The tectonic plates stopping per se would not be catastrophic. It would reduce the formation of new crust on volcanic vents and stop the formation of mountains. Eventually, the Earth would erode until almost all land was at the same level, meaning everything would be underwater. Life could definitely still survive that, though; indeed, most of the world's life lives underwater. Moreover, it would take millions of years to do this, so land-dwellers would have a lot of time to prepare. In the meantime, there would be no more earthquakes to deal with!
The real catastrophe would come from why the tectonic plates stopped moving. The only really plausible way this could happen would be if the Earth's core cooled and solidified, meaning there was no longer hot magma being fed upward into and through the mantle. If that ever happened, it would be catastrophic, though it would take a long time.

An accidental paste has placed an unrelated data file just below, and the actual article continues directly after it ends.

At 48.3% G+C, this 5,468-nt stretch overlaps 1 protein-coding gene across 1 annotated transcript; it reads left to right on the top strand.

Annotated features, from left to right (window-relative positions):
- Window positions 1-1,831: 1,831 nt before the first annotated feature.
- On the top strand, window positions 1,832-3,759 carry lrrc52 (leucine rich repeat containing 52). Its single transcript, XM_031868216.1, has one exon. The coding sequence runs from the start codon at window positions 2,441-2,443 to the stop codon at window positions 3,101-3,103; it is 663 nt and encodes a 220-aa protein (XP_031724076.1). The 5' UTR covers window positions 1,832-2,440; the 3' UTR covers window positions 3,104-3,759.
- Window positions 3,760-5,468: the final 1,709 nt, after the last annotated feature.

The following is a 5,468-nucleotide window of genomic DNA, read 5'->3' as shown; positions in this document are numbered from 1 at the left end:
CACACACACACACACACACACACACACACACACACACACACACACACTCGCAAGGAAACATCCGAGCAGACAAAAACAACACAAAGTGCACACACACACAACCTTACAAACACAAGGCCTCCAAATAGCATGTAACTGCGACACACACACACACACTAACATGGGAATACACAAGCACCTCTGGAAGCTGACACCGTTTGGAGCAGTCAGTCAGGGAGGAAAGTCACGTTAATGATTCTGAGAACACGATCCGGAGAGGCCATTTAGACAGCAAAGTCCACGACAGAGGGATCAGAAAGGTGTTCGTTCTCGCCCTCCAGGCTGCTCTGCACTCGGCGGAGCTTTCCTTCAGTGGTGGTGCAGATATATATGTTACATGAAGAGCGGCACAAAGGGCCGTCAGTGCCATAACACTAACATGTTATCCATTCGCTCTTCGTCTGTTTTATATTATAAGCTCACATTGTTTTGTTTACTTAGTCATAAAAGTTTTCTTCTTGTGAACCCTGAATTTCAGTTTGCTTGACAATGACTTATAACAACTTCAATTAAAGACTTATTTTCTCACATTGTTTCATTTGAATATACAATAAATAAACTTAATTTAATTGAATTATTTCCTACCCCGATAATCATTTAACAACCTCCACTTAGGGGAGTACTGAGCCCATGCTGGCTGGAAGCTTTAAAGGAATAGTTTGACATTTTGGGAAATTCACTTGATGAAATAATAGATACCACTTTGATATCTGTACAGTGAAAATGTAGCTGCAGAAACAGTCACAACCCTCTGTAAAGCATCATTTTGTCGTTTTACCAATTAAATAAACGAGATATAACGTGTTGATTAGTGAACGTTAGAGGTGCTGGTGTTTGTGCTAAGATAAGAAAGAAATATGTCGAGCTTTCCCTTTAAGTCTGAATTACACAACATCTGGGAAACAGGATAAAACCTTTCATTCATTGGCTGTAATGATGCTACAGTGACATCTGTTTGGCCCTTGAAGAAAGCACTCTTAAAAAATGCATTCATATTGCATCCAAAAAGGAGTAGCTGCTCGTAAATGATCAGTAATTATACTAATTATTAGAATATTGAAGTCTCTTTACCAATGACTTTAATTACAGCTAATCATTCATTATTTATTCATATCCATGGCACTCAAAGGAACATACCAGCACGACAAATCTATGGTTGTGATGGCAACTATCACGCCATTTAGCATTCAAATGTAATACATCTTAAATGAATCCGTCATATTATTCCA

While the flow of the core—and the resulting magnetic field of the Earth—has changed direction and strength over thousands of years, it has never completely stopped. If it did, solar radiation reaching the surface would increase dramatically. This would have a direct effect of killing many organisms on the surface (it would be like the whole world was sitting in the Van Allen Belt), but the now-freed solar wind stripping away the Earth's atmosphere would be even more problematic. It would take a few billion years to strip away completely, and life might be able to adapt, but we're pretty sure this is what happened on Mars and that's why no life has been discovered there.